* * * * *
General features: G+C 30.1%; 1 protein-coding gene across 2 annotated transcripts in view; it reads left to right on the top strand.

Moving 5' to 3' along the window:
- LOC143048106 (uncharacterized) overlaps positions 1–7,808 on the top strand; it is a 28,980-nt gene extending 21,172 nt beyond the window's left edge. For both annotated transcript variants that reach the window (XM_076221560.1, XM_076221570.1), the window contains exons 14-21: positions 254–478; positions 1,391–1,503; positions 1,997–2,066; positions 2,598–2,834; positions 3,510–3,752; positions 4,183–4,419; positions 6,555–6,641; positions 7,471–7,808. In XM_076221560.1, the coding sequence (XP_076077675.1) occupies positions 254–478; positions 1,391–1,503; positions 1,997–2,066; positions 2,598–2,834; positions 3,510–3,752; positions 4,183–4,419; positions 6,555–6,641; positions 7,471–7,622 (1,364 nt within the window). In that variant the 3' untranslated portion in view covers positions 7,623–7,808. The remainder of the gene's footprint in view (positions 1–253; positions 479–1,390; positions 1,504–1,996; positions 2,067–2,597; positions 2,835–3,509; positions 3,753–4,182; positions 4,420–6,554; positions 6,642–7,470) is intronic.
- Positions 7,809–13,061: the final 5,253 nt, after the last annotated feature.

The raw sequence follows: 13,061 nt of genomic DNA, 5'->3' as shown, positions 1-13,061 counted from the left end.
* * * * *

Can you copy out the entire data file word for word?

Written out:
General features: G+C 30.1%; 1 protein-coding gene across 2 annotated transcripts in view; it reads left to right on the top strand.

Moving 5' to 3' along the window:
- LOC143048106 (uncharacterized) overlaps positions 1–7,808 on the top strand; it is a 28,980-nt gene extending 21,172 nt beyond the window's left edge. For both annotated transcript variants that reach the window (XM_076221560.1, XM_076221570.1), the window contains exons 14-21: positions 254–478; positions 1,391–1,503; positions 1,997–2,066; positions 2,598–2,834; positions 3,510–3,752; positions 4,183–4,419; positions 6,555–6,641; positions 7,471–7,808. In XM_076221560.1, the coding sequence (XP_076077675.1) occupies positions 254–478; positions 1,391–1,503; positions 1,997–2,066; positions 2,598–2,834; positions 3,510–3,752; positions 4,183–4,419; positions 6,555–6,641; positions 7,471–7,622 (1,364 nt within the window). In that variant the 3' untranslated portion in view covers positions 7,623–7,808. The remainder of the gene's footprint in view (positions 1–253; positions 479–1,390; positions 1,504–1,996; positions 2,067–2,597; positions 2,835–3,509; positions 3,753–4,182; positions 4,420–6,554; positions 6,642–7,470) is intronic.
- Positions 7,809–13,061: the final 5,253 nt, after the last annotated feature.

The raw sequence follows: 13,061 nt of genomic DNA, 5'->3' as shown, positions 1-13,061 counted from the left end.